Bull Bear Report Dec 28 2009

Ten Things You Might Not Know About Bonus Season

By yoree koh

News travels fast on Wall Street, especially when it comes to pay and bonuses. But here are 10 things that you may not know about bonus season for this year and years past:

1. Between 2000 and 2008, Wall Street paid $187.8 billion in bonuses to its employees. Nearly $130 billion of that amount was paid out between 2004 and 2008.

2. During the past 25 years, there have been four periods of bonus declines. Each period was followed by a steep increase that made up for the losses within two years:

-- 1988 and 1989 (down by 21.3% and 5.5%, respectively) were followed by 1991 (increased by 95.7%).

-- 1994 (down by 15.7%) was followed by 1995 and 1996 (rebounded by 26.8% in 1995 and 59.3% in 1996).

-- 1998 (down by 18.8%) was followed by 1999 (increased by 48.5%).

-- 2001 and 2002 (down by 33.2% and 25.0%, respectively) was followed by 2003 (increased by 61.3%).

3. The average bonus payment in 1985 was $13,970 -- or $27,596 after adjusting for inflation. The average bonus payment in 2007 was $177,010, or an inflation-adjusted $183,736.

4. The largest amount of bonuses awarded in one year was in 2006 when the total came to $34 billion. That year, the average bonus was $190,600 ($203,382 after adjusting for inflation) -- nearly two-and-a-half times the average annual salary for all nonfinancial jobs in New York City.

5. From 1983 to 1988, Wall Street bonuses accounted for about 21% of total wages paid in the securities industry compared to 33% from 1992 to 1997.

6. As of 2007, Wall Street bonuses accounted for roughly half of total compensation in the finance industry.

7. As of 2007, Wall Street bonuses made up more than 60% of all bonuses paid to professionals in any industry in New York City.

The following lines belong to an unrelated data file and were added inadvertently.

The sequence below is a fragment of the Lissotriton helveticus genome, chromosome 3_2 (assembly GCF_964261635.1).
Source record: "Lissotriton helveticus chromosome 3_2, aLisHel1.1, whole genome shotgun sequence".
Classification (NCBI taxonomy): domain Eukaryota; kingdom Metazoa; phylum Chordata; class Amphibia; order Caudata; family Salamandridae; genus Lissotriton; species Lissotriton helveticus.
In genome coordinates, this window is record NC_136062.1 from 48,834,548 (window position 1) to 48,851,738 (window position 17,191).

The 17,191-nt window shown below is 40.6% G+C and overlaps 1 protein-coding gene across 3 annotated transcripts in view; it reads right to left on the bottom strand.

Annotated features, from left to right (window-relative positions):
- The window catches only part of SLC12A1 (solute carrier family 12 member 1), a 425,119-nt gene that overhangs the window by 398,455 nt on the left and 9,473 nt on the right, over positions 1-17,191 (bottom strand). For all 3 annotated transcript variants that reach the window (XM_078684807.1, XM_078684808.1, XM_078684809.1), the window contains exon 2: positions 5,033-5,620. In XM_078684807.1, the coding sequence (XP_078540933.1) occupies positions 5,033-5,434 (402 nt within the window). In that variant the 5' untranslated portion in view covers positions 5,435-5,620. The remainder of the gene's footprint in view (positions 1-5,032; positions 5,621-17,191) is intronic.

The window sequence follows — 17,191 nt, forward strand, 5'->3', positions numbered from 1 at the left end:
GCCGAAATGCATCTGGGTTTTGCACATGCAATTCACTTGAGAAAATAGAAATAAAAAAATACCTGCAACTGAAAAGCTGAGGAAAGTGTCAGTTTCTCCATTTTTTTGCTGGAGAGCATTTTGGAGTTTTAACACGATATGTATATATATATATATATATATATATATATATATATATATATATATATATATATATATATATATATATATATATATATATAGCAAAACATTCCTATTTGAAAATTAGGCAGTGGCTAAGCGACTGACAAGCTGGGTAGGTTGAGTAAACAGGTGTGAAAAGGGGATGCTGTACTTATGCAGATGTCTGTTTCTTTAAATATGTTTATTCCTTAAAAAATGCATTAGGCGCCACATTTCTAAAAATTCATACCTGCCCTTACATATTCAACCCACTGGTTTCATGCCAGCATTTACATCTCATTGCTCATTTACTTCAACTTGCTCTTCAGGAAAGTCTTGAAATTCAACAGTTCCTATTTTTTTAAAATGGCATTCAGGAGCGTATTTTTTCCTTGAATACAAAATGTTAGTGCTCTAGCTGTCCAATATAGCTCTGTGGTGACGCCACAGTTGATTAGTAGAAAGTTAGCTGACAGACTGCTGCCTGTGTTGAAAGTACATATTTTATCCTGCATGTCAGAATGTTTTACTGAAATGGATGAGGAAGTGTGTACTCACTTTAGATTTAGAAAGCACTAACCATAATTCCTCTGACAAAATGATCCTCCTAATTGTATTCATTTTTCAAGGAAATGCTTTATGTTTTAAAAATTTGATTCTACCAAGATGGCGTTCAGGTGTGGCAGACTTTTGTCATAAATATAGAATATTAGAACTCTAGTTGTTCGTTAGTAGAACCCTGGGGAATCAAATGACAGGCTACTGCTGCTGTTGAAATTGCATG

8. In 2008, Jiang Jianqing, chairman of Industrial and Commercial Bank of China, the world's largest bank by market value, made $234,700 -- $96,372 of which came from his bonus. Jamie Dimon, chief executive of JPMorgan Chase -- the world's fourth-largest bank -- made $19.6 million. Dimon did not take home a cash bonus in 2008.

9. In 2008, of the original nine TARP recipients (BofA, Merrill Lynch, Bank of NY Mellon, Citigroup, Goldman Sachs, JPMorgan, Morgan Stanley, State Street, Wells Fargo):

-- Over 800 employees at the nine firms were awarded bonus payments of $3 million or more each.

-- More than 200 employees at both JPMorgan and Goldman Sachs took home more than $3 million.

-- 4,793 employees at the nine firms took home $1 million or more. Of those employees, 1,626 worked at JPMorgan.

10. Lloyd Blankfein was awarded $68.5 million in cash and stock in 2007, a record payout for the head of a publicly traded securities firm. About $26 million of that was a cash bonus. This year, Blankfein and 29 other top Goldman executives will receive their entire year-end bonus in stock. Based on Goldman's closing stock price today ($162.74/share), Blankfein's historic cash bounty in 2007 would translate into 165,819 shares had it been awarded in stock.

Sources: Office of the New York State Deputy Comptroller, Reuters, The China Post, Office of the New York State Attorney General, and Goldman Sachs Proxy Statement of April 6, 2009.

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